Sunday, 19 October 2014

Halloween 31 For 31: The Serpent and the Rainbow (1988)

Dir. Wes Craven

Lucio Fulci's Zombie Flesh Easters (1979) - [review here] - brought zombies back to their Voodoo roots, but this film tackles the origins of the folklore, not of "destroying the brain" or gut munching, but Haiti and people being brought back from the grave as slaves to sorcerers. The Serpent and the Rainbow is an adaptation of a non-fiction book of the same name by ethnobotanist Wade Davis, but especially from midway through, its best to see this adaptation as a Wes Craven horror film first. Ethnobotanist Dennis Alan (Bill Pullman) is assigned to Haiti by the pharmaceutical company he is working with to investigate an incident of zombism with the help of a local doctor in the region Marielle Duchamp (Cathy Tyson of Mona Lisa (1986)), specifically in the hope he brings them back a biological explanation for the phenomenon that, in chemical form, they can sell as an anaesthetic for medical purposes. As he and Marielle become more closer romantically, and he comes across a witchdoctor, Louis Mozart (Brent Jennings), who may help him acquire a zombie creating powder, he also unfortunately encounters the secret police of the country. The film is set during the last year or so of Jean-Claude Duvalier, son of François "Papa Doc" Duvalier, both notorious for being dictators, the main antagonists for this film being a fictionalised version of the Tontons Macoutes, a paramilitary force active between both reigns, personified in the film as Captain Dargent Peytraud (Zakes Morae), leader of the group who are willing to kidnap and torture people, but with an added force in that Peytraud is a black magic sorcerer of immense power who heads a group of loyal worshippers in the dark arts, who may in fact have captured souls of some of their victims and turned them into zombies amongst his various crimes.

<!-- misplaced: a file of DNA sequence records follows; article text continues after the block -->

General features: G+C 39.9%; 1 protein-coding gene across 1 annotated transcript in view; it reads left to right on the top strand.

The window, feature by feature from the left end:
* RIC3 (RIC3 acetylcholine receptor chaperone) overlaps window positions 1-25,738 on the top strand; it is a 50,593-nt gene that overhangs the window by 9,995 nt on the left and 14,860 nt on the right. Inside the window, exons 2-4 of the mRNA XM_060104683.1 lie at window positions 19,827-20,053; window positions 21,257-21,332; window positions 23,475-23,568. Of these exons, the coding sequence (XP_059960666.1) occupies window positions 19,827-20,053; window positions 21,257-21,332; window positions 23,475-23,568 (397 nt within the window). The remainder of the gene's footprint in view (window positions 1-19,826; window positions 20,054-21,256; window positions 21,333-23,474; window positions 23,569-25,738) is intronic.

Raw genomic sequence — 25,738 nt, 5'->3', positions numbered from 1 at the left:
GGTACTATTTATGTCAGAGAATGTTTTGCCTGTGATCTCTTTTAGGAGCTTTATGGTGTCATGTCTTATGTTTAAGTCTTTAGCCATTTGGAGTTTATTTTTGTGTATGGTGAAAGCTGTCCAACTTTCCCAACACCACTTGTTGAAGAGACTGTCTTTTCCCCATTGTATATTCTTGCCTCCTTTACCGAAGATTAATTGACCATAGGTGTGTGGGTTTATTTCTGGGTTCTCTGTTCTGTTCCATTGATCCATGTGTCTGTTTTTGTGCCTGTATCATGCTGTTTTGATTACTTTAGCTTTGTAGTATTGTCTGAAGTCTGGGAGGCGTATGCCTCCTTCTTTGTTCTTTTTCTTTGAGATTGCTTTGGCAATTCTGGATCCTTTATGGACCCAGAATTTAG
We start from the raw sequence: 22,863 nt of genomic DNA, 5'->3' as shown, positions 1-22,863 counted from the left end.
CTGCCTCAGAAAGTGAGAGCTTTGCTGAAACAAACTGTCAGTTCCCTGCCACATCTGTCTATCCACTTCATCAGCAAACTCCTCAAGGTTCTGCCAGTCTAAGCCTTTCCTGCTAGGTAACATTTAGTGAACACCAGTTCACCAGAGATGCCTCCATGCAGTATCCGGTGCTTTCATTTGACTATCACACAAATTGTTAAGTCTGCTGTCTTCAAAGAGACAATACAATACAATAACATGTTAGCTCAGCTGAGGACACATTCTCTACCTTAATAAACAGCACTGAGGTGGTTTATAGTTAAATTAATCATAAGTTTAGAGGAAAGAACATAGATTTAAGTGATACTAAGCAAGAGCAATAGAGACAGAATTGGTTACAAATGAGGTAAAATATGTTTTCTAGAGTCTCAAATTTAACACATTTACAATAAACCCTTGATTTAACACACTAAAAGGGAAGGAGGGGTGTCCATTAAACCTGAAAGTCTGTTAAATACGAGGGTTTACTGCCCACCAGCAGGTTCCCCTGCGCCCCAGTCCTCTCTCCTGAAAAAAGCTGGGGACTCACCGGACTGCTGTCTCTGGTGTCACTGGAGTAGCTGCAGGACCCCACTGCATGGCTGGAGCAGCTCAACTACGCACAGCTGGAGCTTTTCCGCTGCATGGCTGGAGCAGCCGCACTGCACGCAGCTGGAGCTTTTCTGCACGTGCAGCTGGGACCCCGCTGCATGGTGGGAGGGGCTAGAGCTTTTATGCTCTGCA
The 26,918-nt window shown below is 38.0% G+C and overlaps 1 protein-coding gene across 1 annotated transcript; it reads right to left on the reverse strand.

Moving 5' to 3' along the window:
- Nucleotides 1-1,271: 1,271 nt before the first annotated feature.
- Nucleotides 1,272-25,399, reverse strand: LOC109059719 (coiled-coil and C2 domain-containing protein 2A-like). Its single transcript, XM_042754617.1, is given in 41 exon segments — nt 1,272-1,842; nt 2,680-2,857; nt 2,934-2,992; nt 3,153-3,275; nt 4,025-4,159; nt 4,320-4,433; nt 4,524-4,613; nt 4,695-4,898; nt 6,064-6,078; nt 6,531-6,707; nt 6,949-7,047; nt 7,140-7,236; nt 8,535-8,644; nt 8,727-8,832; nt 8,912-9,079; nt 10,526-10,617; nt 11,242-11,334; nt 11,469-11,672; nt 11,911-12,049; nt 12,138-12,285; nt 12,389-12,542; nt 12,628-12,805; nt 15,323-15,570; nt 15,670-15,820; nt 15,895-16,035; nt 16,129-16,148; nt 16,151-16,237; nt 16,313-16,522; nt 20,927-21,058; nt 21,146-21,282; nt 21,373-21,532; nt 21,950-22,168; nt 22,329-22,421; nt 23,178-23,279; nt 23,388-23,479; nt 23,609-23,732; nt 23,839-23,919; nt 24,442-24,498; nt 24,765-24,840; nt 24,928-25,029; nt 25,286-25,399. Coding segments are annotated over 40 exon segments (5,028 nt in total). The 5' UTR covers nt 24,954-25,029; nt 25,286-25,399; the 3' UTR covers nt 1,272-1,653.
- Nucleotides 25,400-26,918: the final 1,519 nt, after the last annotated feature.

The obvious issue between a non-fiction novel becoming a horror film which is effectively about scary black magic versus good heroes is that it does sound like typical mainstream cinema where the heroic white male comes in to rescue the minority victims of another country and have the local female character, tough but sexy, fall in love with him. The film thankfully avoids this by having a sense of scale and detail, because of the subject matter, which prevents this from happening. The flaw with the film is that it's a conventional horror film at its core, not necessarily an issue in terms of the results but that aspects of the film aren't as creative or engaging as they should be. What makes it interesting is the subject material itself and when the film becomes more of a horror story at the end. The subject matter lifts the film up immensely. When films invoking zombies usually means the brain eating dead, a rare film which takes them back to their origins is something of interest, especially as they are merely a part of a bigger, real mythology from Haiti and Voodoo culture, which the film takes pains to describe and explain for a curious viewer. The zombies themselves, the few included, are people who seem to have had their minds taken from them, able to commute still to others but in a state adrift from everyone, petrified statues that can still walk. They merely are a piece of a film that is more about the supernatural and occult magic. Of souls being taken by evil witchdoctors and ritual combined with motifs common more to Hollywood cinema - nightmares about living corpses, jump scares - that nonetheless do work. It's a film working with an entire brand of religious practice and mythology rarely seen in the genre, and while it may be slightly dodgy in terms of making it more cinematic rather than the accurate reality, the fact remains that the entirely different set of symbology being used is helpful to the film, reliving it from the dust of more frequently used symbology of other supernatural and religious beliefs that have become dulled from overuse. This is as interesting seeing Pullman's character getting involved with Mozart, and the play between them before the later finally gives in and lets Dennis Alan in on how real zombie powder is made, as it is in him being repeatedly threatened by the Tontons Macoutes. Admittedly the fictionalisation of real life events for more dramatic purposes always has an air of tastelessness in not careful, as the revolution that took place in Haiti in real life ends the film, though in this case it's never trivialised baring a teaspoon of syrup, and the decision to make Pullman unable to stand up to the group by himself, capable of being harmed by them in a sequence with a eye-watering use of a nail that you rarely see male heroes in films endure, adds a nice dramatic tension, both in that the white foreigner is not going to be able to merely get by because he should as the white hero in an Hollywood film, and that it's as much the magic that is of importance for the ending.